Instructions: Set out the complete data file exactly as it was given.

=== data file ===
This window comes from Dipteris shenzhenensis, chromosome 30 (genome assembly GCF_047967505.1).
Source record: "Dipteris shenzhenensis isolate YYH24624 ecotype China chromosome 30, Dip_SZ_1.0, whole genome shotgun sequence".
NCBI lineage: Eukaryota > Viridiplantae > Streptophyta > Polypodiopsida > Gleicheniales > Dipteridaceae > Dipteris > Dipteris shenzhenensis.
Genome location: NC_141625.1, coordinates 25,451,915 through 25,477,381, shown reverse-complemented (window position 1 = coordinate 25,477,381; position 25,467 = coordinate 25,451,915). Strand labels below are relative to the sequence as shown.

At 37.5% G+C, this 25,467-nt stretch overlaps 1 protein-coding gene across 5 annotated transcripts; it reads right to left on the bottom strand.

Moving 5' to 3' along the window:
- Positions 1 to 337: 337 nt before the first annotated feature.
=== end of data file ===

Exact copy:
This window comes from Dipteris shenzhenensis, chromosome 30 (genome assembly GCF_047967505.1).
Source record: "Dipteris shenzhenensis isolate YYH24624 ecotype China chromosome 30, Dip_SZ_1.0, whole genome shotgun sequence".
NCBI lineage: Eukaryota > Viridiplantae > Streptophyta > Polypodiopsida > Gleicheniales > Dipteridaceae > Dipteris > Dipteris shenzhenensis.
Genome location: NC_141625.1, coordinates 25,451,915 through 25,477,381, shown reverse-complemented (window position 1 = coordinate 25,477,381; position 25,467 = coordinate 25,451,915). Strand labels below are relative to the sequence as shown.

At 37.5% G+C, this 25,467-nt stretch overlaps 1 protein-coding gene across 5 annotated transcripts; it reads right to left on the bottom strand.

Moving 5' to 3' along the window:
- Positions 1 to 337: 337 nt before the first annotated feature.